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ADMAN'S NIRVANA : Bus Movie Strikes 'Buddha' Campaign

July 31, 1994|ROBERT W. WELKOS

It took a while, but advertisements for "Little Buddha" are finally up to "Speed."

When Bernardo Bertolucci's film about an American boy who is believed to be the reincarnation of an important Buddhist lama opened in May, distributor Miramax Films created an ad campaign that tried to capture the mystical nature of the fable.

"From the creator of 'The Last Emperor,' " read the opening-day print ad, "comes a magical journey to a place where the past and the present meet." Pictured beneath was a blond boy surrounded by robed Buddhist youths. The boy's face, bathed in light, looked back toward the camera.

But in case you didn't notice, the movie starred Keanu Reeves.

What a difference a few weeks have made.

Since "Little Buddha" debuted, Reeves has become one of Hollywood's hottest stars with his role as an LAPD cop trying to defuse a bomb on board a bus in "Speed." The 20th Century Fox movie has grossed more than $100 million and Reeves has attracted a large female audience.

Now Miramax is belatedly trying to cash in on Reeves' star status in its latest round of ads for "Little Buddha."

The new ads show a virile Reeves, shirtless from the waist up, his hair braided and cascading down his shoulders.

"Keanu Reeves, the summer's most explosive star in the season's most dazzling spectacle!" gush the latest newspaper ads.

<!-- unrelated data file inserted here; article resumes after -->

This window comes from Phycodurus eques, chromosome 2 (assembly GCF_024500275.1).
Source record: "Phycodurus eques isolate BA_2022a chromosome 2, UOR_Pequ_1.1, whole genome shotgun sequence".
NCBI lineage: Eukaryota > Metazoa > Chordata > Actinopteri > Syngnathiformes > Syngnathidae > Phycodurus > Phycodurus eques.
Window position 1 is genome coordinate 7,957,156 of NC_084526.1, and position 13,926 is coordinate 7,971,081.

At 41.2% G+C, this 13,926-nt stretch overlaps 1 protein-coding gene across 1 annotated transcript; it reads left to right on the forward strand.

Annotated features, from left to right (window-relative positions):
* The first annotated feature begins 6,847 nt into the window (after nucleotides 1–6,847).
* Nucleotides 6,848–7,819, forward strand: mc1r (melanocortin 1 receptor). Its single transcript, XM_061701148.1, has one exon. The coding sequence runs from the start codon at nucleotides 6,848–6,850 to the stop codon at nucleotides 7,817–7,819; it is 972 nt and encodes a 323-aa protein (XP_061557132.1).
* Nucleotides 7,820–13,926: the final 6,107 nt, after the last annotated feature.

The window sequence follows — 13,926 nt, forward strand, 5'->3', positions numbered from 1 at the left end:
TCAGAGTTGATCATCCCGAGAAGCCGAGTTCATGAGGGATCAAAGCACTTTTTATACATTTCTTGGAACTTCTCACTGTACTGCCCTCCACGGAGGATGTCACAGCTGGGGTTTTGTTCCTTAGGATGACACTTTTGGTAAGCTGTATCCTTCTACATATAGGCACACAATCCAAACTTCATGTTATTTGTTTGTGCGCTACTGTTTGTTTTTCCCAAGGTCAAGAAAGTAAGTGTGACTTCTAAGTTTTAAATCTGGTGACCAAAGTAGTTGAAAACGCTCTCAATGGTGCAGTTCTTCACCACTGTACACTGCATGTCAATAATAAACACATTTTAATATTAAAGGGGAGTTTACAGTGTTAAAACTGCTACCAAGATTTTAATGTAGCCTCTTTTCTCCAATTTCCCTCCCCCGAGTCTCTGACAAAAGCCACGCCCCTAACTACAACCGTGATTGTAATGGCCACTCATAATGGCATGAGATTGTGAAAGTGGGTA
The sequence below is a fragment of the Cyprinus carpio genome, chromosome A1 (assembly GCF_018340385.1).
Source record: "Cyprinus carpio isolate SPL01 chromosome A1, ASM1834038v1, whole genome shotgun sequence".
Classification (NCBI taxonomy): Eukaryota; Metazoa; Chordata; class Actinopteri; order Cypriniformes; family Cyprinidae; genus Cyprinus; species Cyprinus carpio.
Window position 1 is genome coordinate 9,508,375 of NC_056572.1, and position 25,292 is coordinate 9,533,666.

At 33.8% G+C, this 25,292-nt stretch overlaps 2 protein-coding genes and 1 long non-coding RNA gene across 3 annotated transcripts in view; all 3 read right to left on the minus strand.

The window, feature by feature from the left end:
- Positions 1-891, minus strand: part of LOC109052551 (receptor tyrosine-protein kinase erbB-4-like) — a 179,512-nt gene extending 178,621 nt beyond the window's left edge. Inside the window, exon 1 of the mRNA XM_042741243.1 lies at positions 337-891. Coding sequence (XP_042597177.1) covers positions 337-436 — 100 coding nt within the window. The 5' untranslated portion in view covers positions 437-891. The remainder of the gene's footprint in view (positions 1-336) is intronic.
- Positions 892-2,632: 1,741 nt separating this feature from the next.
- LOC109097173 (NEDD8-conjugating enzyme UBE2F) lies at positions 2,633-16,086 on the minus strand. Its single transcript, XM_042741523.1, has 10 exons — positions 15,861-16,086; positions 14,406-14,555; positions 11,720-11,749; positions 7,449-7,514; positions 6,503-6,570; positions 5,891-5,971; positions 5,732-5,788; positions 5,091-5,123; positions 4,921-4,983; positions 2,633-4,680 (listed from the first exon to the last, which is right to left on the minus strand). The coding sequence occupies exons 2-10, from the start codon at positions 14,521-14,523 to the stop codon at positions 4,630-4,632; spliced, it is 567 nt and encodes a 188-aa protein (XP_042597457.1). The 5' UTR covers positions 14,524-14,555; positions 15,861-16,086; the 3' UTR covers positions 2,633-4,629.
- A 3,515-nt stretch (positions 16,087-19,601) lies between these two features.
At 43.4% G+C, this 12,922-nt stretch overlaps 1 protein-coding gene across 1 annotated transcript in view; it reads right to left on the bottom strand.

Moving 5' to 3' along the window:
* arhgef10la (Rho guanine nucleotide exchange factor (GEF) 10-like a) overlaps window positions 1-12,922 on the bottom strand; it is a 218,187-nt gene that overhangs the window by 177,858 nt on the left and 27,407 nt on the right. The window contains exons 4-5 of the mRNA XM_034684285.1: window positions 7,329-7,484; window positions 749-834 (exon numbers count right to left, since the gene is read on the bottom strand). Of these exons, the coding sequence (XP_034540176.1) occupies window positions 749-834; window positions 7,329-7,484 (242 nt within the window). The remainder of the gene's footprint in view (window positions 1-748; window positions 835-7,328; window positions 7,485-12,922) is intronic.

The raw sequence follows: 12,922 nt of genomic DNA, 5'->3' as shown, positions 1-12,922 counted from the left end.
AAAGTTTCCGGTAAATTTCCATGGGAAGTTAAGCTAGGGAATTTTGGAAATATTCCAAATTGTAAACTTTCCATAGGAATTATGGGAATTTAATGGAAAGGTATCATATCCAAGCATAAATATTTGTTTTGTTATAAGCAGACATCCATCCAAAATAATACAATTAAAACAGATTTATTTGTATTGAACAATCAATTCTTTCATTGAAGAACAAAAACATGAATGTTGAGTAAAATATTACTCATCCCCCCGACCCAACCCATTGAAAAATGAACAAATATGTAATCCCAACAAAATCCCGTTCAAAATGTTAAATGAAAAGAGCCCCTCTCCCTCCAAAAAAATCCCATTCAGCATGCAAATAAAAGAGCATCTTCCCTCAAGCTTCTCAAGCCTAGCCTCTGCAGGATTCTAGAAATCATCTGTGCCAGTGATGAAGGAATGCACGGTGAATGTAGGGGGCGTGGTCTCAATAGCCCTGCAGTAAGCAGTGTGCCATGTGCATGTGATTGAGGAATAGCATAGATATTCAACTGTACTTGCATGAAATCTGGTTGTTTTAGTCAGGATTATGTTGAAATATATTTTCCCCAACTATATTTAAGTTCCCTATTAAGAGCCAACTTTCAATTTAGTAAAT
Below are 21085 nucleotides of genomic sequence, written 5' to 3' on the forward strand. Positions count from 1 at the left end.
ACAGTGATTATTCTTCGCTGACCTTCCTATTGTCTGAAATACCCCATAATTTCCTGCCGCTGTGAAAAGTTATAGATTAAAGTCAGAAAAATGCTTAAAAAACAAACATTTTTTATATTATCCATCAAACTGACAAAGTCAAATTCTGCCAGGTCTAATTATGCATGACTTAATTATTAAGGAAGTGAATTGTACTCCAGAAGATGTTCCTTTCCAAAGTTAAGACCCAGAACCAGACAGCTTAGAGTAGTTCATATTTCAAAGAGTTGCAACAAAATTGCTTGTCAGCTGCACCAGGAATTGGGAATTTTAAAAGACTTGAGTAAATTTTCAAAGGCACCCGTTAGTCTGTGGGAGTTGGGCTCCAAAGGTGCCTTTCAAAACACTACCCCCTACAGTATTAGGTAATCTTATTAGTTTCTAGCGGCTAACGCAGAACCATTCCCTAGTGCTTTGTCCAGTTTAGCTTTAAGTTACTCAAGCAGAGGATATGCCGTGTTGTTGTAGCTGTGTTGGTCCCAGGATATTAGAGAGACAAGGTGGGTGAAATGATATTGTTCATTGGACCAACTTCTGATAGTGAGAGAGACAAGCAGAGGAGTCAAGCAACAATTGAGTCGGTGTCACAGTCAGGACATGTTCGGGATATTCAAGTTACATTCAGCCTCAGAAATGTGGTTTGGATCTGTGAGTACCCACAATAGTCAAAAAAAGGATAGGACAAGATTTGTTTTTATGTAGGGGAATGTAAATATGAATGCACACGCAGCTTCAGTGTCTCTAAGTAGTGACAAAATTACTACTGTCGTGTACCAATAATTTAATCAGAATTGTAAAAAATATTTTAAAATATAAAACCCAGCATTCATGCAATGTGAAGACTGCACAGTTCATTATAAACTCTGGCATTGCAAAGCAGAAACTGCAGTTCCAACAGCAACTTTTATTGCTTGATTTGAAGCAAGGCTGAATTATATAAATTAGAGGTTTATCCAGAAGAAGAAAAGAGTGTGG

Whereas the old ads stressed the spectacle of the movie itself--"A richly entertaining, visually stunning masterpiece," read one review quoted in the opening day ad--the new ones use portions of reviews that focus on Reeves.

"Keanu Reeves' carefully nuanced turn, alongside his performance in 'Speed,' shows he is here to stay!" the ads quote the New York Post. "Bertolucci's choice of Keanu Reeves pays off!" says Time magazine in another.

Miramax officials said they are not trying to mislead the public into believing that "Little Buddha," a thoughtful period piece, is either somehow like "Speed" or filled with sexy scenes of Reeves.

"We're not trying to sex up the ad," said David Dinerstein, vice president of marketing. "We're trying to utilize Keanu. We feel this film has a lot of different elements to it and Keanu is one of the more important roles."

Dinerstein conceded that Reeves' success in "Speed" prompted Miramax to alter its print advertising, but he explained that the company often changes ad campaigns in midstream to keep alive interest in its films.

In "The Piano," for instance, the initial ad campaign depicted close-ups of Holly Hunter and Harvey Keitel, but this was later changed to a shot of Hunter on the beach with a piano.

"Our hallmark is the ability to keep films in theaters four to six months," Dinerstein explained. "Like Water for Chocolate," he noted, is in its 75th week of release.

Miramax expects "Little Buddha" to play into the fall, Dinerstein said. There are financial reasons for keeping the movie going. Miramax reportedly spent $7 million to $9 million to acquire the North American rights. The film has grossed less than $4.5 million.

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